|Descano Gardens' blue-tiled Japanese teahouse
During the holidays I accompanied my husband on a short research trip to the Los Angeles area. For me, it was a garden-seeking trip. I spent an entire day at the Huntington Botanical Gardens, which was pretty amazing and deserves its own post. The next day I drove into the foothills of La Cañada Flintridge to see Descano Gardens. Descano Gardens is an interesting mix of garden types, mostly highlighting southern Californian plants, but also showcasing other odd bits such as a rose garden, a Japanese garden, and an extensive collection of camellias (disturbingly procured from two nurseries during the Japanese-American internment of World War II).
|Sozu water fountain
Since I arrived early to the gardens, and since I'd had to endure zillions of people touring the Japanese garden at the Huntington, I decided to head first to the Japanese garden here. It was small but incredibly peaceful and serene. And yes, I was the only one in it!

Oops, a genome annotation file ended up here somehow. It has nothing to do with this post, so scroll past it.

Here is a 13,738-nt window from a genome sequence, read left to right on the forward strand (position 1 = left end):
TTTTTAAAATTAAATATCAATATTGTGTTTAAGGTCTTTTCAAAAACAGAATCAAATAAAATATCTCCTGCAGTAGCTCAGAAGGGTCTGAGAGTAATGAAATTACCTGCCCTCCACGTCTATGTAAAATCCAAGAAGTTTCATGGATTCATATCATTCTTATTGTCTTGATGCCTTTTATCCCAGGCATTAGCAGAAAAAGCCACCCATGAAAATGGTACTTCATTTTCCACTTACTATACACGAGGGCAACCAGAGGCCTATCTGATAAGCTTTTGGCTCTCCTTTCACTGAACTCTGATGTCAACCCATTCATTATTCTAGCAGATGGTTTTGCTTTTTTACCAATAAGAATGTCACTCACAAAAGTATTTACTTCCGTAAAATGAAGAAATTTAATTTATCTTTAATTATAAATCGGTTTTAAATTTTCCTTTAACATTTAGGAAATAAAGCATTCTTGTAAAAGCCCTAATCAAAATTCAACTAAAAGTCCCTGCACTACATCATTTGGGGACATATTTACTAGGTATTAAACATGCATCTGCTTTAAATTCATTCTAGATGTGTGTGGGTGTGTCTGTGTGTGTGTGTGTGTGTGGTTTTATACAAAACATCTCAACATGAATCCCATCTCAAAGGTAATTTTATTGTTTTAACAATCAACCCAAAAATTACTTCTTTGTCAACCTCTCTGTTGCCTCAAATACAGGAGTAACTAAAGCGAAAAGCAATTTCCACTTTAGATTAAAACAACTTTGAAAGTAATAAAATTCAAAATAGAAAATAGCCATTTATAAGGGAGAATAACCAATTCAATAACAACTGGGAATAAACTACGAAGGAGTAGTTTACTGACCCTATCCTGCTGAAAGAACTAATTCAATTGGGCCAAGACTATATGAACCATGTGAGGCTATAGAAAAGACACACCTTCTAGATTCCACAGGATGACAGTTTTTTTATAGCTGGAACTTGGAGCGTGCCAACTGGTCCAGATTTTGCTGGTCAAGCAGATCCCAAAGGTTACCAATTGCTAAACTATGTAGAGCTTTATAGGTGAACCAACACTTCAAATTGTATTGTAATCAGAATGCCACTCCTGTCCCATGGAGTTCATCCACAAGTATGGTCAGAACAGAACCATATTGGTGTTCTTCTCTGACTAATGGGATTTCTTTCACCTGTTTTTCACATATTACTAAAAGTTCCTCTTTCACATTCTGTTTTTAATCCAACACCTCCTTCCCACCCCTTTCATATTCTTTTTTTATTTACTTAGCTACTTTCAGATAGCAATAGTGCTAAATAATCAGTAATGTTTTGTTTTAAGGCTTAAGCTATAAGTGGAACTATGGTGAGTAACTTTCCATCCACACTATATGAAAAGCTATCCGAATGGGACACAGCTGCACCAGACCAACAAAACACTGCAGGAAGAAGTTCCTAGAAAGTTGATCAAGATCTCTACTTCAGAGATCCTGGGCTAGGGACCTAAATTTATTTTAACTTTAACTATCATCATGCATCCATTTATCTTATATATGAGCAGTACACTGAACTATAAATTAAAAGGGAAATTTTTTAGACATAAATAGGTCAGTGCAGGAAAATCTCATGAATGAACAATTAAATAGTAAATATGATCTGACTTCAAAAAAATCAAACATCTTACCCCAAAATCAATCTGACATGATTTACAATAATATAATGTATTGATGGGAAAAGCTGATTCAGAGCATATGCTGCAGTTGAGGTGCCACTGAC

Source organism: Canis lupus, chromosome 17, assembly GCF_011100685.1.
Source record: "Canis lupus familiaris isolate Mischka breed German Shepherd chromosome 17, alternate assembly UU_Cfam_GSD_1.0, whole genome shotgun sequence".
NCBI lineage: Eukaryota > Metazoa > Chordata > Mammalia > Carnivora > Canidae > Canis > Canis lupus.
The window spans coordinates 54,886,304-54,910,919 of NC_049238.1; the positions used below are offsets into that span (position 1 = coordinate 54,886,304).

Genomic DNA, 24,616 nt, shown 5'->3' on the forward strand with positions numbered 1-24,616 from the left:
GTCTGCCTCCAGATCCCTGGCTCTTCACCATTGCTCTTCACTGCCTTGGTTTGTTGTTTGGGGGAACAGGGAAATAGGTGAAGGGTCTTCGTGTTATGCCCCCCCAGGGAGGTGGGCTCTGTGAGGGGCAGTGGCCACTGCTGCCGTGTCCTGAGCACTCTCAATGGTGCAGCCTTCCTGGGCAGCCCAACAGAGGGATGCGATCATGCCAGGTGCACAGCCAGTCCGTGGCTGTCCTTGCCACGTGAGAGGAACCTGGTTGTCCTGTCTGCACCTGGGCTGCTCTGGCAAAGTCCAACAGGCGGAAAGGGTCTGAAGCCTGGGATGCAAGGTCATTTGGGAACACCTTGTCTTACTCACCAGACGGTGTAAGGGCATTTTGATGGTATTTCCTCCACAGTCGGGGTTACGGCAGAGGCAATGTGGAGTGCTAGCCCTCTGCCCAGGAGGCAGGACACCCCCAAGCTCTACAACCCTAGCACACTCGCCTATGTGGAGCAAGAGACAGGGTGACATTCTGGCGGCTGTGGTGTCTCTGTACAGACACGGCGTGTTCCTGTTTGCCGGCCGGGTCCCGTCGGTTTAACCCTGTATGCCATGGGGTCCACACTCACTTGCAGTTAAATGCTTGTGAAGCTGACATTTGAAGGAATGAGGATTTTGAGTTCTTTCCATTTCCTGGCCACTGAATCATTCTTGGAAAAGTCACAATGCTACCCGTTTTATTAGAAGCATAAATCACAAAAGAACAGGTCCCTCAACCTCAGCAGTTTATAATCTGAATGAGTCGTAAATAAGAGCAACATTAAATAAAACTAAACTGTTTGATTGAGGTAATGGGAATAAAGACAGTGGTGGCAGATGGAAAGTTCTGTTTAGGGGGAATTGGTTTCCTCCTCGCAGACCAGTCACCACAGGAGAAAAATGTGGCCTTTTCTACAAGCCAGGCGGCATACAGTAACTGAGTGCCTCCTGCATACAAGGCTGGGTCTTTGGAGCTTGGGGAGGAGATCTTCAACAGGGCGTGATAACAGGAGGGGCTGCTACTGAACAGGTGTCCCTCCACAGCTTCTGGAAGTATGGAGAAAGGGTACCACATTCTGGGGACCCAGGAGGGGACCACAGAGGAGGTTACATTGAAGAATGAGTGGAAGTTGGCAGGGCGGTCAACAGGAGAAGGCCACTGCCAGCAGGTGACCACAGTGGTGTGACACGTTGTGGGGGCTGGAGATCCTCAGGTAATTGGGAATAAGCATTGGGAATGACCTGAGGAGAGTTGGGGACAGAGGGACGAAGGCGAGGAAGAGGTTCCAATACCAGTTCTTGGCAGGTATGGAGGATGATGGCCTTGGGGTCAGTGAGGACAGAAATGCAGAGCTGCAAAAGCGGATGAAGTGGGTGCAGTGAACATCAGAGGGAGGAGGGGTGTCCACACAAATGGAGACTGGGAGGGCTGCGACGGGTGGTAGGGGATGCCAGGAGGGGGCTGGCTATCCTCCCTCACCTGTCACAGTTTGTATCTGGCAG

|I want some of these!
The Full Moon Teahouse, seen here and in the first photo, was built in 1966 yet looked brand new. I really loved these lights. The teahouse is open in summer for tea.
|A peak at the arched bridge and the farmhouse in the background
Though nothing was in bloom at this time, and of course, very few Japanese gardens depend on blooms, the diversity in textures and interesting pathways still held a lot of interest for me.
|Arched bridge and stream
There was a koi pond and a stream that meandered throughout the small space. And as you can see from a few of the photos, one Japanese maple was mostly still full of leaves. I don't know whether the leaves of that tree are always red, or if they had turned for fall/winter.
The last photo I leave you with is mostly a study in reflections. I appreciated the simple beauty of this Japanese garden.
I've seen quite a few Japanese gardens over the years. Though they all share common traits, I've found myself truly favoring only a few of them. But this one I've added to my favorites list.
This post was written by Jean McWeeney for my blog Dig, Grow, Compost, Blog. Copyright 2015. Please contact me for permission to copy, reproduce, scrape, etc.